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Here’s the thing. When we talk about race relations in America or racial progress, it’s all nonsense. There are no race relations. White people were crazy. Now they’re not as crazy. To say that black people have made progress would be to say they deserve what happened to them before.

Right. It’s ridiculous.

So, to say Obama is progress is saying that he’s the first black person that is qualified to be president. That’s not black progress. That’s white progress. There’s been black people qualified to be president for hundreds of years. If you saw Tina Turner and Ike having a lovely breakfast over there, would you say their relationship’s improved? Some people would. But a smart person would go, “Oh, he stopped punching her in the face.” It’s not up to her. Ike and Tina Turner’s relationship has nothing to do with Tina Turner. Nothing. It just doesn’t. The question is, you know, my kids are smart, educated, beautiful, polite children. There have been smart, educated, beautiful, polite black children for hundreds of years. The advantage that my children have is that my children are encountering the nicest white people that America has ever produced. Let’s hope America keeps producing nicer white people.

It’s about white people adjusting to a new reality?

Owning their actions. Not even their actions. The actions of your dad. Yeah, it’s unfair that you can get judged by something you didn’t do, but it’s also unfair that you can inherit money that you didn’t work for.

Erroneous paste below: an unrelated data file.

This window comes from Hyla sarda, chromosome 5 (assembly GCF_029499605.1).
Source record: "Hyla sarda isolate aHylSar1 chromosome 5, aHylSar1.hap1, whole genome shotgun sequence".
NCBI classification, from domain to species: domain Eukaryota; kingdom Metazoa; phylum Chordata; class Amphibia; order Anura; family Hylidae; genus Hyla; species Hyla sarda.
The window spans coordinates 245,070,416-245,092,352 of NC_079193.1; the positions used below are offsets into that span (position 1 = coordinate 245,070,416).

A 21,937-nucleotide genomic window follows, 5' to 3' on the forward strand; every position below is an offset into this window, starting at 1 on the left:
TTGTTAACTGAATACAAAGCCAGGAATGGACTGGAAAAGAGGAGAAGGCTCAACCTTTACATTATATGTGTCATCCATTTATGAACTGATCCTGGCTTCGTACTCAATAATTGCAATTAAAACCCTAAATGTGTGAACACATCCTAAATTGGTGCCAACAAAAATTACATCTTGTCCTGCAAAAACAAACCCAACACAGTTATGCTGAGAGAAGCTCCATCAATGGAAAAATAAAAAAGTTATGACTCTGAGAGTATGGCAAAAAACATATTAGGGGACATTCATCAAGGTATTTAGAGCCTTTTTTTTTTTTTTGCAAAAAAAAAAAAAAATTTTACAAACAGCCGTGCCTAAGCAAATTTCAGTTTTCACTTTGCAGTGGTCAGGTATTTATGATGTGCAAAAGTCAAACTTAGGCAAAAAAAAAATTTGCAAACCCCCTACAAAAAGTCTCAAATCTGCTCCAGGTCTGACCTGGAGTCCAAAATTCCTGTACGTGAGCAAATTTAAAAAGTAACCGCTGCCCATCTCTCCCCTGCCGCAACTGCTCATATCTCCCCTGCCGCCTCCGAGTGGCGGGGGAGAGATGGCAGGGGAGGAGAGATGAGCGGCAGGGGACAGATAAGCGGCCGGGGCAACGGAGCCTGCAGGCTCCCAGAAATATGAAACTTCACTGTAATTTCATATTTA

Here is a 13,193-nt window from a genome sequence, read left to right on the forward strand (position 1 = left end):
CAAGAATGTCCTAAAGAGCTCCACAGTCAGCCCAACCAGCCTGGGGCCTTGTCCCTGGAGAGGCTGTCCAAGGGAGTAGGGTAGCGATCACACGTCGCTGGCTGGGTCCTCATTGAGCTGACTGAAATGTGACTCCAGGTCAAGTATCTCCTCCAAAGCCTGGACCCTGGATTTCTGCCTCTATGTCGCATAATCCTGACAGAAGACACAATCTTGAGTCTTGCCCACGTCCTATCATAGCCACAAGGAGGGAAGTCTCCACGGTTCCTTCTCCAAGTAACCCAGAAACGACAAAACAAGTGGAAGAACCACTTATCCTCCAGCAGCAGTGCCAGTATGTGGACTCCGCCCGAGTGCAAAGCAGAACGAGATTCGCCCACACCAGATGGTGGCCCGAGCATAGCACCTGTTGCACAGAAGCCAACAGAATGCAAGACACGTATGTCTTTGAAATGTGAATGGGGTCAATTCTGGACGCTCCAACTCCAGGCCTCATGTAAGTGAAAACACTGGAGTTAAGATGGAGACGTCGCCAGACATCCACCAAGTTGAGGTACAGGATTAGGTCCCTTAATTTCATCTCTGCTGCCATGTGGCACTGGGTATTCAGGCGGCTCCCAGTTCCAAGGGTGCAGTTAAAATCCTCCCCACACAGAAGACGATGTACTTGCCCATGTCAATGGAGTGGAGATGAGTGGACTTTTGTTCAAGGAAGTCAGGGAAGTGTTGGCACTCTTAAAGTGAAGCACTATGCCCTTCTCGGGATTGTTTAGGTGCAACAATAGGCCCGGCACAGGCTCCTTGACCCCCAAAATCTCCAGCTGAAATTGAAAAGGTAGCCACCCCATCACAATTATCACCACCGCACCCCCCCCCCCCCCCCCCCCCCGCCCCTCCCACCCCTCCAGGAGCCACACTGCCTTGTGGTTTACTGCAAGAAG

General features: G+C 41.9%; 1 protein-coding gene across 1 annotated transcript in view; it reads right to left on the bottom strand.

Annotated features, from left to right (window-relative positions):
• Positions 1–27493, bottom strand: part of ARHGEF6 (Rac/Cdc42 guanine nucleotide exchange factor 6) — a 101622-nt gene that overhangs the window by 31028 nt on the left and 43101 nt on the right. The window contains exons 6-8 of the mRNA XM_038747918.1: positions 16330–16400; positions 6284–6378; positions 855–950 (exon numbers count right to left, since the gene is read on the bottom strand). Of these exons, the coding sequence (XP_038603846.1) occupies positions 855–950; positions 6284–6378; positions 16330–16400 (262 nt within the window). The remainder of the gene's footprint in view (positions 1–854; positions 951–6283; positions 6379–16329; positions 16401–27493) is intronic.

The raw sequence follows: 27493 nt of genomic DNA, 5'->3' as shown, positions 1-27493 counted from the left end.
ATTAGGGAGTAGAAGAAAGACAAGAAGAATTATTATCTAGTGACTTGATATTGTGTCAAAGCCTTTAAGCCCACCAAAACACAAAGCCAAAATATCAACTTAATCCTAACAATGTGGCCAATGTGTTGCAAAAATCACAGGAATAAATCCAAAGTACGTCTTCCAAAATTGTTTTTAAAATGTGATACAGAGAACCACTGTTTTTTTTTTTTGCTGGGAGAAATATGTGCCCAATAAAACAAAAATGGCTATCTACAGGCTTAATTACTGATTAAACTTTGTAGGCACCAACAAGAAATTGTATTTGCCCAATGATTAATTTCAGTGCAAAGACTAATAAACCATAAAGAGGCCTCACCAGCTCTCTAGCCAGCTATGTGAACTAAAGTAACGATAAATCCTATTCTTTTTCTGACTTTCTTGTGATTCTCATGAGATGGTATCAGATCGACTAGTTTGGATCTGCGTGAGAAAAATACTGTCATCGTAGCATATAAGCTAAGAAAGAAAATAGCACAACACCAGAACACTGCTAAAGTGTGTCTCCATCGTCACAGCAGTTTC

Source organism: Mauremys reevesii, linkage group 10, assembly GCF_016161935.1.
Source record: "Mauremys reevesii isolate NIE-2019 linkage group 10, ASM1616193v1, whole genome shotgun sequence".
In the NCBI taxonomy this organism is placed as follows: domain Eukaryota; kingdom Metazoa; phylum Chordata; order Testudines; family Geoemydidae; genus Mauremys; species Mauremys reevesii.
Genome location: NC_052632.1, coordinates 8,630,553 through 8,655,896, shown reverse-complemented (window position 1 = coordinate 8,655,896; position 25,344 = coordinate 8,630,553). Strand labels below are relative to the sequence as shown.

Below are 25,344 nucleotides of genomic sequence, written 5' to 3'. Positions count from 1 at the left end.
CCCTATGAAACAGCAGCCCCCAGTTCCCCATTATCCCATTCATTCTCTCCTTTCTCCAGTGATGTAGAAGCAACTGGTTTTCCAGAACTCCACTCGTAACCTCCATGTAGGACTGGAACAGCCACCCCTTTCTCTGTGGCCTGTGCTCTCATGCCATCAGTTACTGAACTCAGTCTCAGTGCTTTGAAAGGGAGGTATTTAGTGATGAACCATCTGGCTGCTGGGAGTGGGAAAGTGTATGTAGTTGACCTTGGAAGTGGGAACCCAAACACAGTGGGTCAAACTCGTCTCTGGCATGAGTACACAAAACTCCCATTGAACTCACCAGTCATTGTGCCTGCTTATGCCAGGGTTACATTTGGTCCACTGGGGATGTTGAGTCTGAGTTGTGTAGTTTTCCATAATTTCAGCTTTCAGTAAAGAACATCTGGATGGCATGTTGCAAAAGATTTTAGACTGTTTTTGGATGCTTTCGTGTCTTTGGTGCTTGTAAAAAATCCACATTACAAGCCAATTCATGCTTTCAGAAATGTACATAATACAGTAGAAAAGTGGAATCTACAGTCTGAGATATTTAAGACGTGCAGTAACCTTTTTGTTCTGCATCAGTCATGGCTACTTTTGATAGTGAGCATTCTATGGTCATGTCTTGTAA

From an interview with Chris Rock by Frank Rich in Vulture.

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Eminem’s descent into pill addiction is a depressing fulfillment of the Elvis comparison that he’d always played with. While Elvis’s drug problems led to his death at 42, Eminem’s current age, Mathers was able to pull back from the brink of a drug problem that involved consuming between 40 and 60 Valiums a day. A 2007 methadone overdose that almost killed him got him to go to rehab, and an early checkout led to a series of relapses before he got sober for good in 2008. His album cycle about his addiction and relapse allowed him to explore and discuss the darkest period in his life and his fears that he had turned into his addict mother. But what this represented wasn’t really maturation. The levity that had always characterized his work was gone, but in its place was something else: Rather than the toxic ambition of a young man determined to get his, he has the poisoned, defensive entitlement of a man who feels like he has earned his keep and is terrified that someone is going to take it away from him.

Eminem had always been angry, but he had also been funny, and because he was funny, we’d forgiven him time and again for making jokes whose punch lines always involved violence against women and gay people. When Eminem first came onto the scene, he was remarkable for his dexterity and virtuosity and his exceptionalism as the first white solo rap star to be anointed as truly great. As he celebrates 15 years of Shady Records with the release of the compilation Shady XV, which includes the demo version of notable career peak “Lose Yourself,” Eminem is asking us to take stock of his career. And when we do, it feels willfully ignorant to ignore that Eminem is still largely taking on women and gay people as the victims of his fictional crimes. What is offensive is not only the violent, specific lyrics and the revenge fantasies about doling out humiliations; it’s that he attacks people who have done nothing to provoke it. How can someone so intelligent also be so stupid? Or is he just a forever-troll?